So, a little background before I explain the Rescaler. The way our brains build the sensation of depth by comparing the differences between the left and right eye. 3d movies work by giving you different images for your right and left eye. So I've been thinking, what happens if you give someone really wide-set eyes? What I mean to say is, what happens to the world when the visual information we get isn't separated by 2.75 inches (the average distance between our eyes), but instead is separated by say a foot apart.
So Dave Tennent and I got together and recorded a scene with two cameras, set 6 feet apart. Get yerself some 3d glasses and check out these shots:
Although the first image looks like a crumpled tissue, it's actually a bed sheet I tossed into the air. With your eyes set 6 feet apart, the full-sized sheet looks like it is only about 4" by 5".
The second image is me. The size makes it seem like you'd be able to pick me up. That's because, to scale, I should look like I'm about 3 inches tall.
Theoretically, you could rescale anything. If you and your friend live at the top of a hill but a mile a part, you could rescale your city to look like a scale model. You could team up with a friend who lives a mile away to rescale some clouds and make them pretty awesome 3d images.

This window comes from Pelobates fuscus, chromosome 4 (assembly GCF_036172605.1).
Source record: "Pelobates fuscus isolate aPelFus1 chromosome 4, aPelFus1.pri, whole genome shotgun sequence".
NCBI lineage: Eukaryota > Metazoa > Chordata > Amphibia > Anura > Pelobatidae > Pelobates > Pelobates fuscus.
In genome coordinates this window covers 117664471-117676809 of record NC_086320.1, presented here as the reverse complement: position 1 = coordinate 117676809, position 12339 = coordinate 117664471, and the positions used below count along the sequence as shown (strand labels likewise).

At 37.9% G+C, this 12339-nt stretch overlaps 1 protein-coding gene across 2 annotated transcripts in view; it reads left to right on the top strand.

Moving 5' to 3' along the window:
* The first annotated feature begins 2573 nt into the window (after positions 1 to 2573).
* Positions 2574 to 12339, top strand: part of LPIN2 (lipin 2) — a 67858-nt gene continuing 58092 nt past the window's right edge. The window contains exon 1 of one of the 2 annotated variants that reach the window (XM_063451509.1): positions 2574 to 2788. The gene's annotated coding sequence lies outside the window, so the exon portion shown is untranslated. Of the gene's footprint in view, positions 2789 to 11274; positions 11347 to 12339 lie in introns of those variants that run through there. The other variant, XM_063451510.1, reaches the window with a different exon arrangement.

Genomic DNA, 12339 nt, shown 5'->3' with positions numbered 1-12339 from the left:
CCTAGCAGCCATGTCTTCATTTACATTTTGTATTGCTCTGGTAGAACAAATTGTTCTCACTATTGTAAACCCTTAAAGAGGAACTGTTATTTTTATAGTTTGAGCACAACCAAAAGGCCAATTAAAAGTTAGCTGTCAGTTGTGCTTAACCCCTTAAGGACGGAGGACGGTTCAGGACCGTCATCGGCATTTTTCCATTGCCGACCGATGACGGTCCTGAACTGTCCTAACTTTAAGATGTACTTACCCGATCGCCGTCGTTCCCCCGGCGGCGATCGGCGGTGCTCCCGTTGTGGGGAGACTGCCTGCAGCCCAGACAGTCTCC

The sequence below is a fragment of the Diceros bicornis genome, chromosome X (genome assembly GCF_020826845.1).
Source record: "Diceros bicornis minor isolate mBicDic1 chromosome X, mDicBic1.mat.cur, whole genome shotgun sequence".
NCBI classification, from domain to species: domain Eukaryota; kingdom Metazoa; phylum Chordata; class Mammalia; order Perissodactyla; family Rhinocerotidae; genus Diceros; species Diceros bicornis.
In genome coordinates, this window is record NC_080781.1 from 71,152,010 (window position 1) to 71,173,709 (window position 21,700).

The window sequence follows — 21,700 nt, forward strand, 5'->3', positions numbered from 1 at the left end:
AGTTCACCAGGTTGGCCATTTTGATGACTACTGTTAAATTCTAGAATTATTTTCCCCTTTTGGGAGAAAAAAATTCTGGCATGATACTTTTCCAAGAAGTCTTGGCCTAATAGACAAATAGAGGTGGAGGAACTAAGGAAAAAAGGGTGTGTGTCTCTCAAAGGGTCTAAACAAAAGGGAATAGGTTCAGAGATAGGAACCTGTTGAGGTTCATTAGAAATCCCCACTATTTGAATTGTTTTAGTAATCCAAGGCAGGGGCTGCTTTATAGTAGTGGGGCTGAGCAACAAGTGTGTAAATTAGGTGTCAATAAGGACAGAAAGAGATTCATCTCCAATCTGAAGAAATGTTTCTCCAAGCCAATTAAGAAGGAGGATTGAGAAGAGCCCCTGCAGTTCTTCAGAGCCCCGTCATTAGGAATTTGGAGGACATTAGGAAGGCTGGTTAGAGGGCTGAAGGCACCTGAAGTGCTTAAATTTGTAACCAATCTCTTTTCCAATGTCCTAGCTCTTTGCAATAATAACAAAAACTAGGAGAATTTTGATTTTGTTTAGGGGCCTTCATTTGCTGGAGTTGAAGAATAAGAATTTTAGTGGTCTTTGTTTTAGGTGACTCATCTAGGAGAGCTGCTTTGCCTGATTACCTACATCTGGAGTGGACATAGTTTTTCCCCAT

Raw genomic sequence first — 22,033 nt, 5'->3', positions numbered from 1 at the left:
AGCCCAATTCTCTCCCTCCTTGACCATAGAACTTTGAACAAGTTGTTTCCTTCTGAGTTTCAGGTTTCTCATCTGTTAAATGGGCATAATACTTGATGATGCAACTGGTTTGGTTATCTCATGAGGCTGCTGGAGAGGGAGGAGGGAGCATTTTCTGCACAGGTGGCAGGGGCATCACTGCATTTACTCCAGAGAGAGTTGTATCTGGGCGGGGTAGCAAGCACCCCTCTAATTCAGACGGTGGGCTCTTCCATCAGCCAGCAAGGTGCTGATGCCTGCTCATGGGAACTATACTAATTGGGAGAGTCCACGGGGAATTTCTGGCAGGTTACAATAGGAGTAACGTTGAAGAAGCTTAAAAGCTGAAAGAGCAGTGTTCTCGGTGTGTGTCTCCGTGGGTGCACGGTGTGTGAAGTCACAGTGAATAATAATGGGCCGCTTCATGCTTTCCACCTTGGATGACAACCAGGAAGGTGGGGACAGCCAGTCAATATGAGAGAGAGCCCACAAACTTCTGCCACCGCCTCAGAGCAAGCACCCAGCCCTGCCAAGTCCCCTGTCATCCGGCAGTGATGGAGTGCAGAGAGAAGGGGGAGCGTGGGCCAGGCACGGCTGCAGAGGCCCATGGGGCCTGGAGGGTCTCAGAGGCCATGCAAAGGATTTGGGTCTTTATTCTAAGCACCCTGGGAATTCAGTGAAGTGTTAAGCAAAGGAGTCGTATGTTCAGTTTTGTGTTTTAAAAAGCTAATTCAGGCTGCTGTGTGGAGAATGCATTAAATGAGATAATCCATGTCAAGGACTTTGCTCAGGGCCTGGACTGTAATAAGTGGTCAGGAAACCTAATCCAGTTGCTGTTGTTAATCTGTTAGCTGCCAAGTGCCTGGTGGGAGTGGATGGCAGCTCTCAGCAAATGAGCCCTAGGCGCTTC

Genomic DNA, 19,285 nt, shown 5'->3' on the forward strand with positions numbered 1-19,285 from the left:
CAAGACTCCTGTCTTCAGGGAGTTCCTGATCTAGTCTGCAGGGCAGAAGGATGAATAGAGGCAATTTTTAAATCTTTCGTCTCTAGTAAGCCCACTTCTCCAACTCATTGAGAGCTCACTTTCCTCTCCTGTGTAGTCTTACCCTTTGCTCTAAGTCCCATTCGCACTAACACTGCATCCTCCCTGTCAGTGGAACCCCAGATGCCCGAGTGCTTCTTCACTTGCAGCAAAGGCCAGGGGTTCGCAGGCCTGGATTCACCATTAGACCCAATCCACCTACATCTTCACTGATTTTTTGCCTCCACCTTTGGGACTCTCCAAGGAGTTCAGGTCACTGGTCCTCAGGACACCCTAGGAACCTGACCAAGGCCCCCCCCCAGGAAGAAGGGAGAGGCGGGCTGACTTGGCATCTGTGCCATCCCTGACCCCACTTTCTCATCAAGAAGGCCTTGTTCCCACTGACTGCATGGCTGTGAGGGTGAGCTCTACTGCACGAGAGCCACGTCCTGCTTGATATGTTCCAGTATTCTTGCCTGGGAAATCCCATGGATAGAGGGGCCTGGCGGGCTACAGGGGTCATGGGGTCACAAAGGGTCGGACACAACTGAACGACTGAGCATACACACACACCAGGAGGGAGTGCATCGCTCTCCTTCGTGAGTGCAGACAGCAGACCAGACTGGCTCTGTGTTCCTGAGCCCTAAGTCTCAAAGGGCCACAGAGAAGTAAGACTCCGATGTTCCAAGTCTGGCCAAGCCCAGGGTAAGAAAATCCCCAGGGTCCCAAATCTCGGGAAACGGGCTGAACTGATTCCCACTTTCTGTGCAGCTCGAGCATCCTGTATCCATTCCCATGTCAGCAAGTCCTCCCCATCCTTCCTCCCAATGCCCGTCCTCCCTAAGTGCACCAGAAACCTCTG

Well, a part of me wanted to achieve this rescaling without having to go way too digital, so I built a geeky-looking device with mirrors that rescales the space around me. Take a look:
This is a photo of me looking at the camera through the rescaling device. In the photo, you can see both of my eyes - set about an inch outside my face on either side. By using mirrors, I can virtually project my eyes, which sit about 2.75 inches apart, to an arrangement that is 6.5 inches apart, and two inches back.
Here's a close-up of one of the eyes:
This photo gives you a better sense of how I built the thing. That's just foam core, hot glue, and a few mirrors. Both mirrors are at precisely 45 degrees.
The effect is stunning. Your depth perception gets a whole lot better, especially when looking at objects that are far away. Because things are scaled down, my house sort of looks like a doll house.
Also, because this is so foreign to my brain, it all looks rather virtual. The space I'm looking at is a virtual extension of a 3d universe that isn't biologically natural to me. It feels like I'm playing a video game or interacting with a digital 3d environment.
And, to the same end, I get a little queazy looking through this thing. : P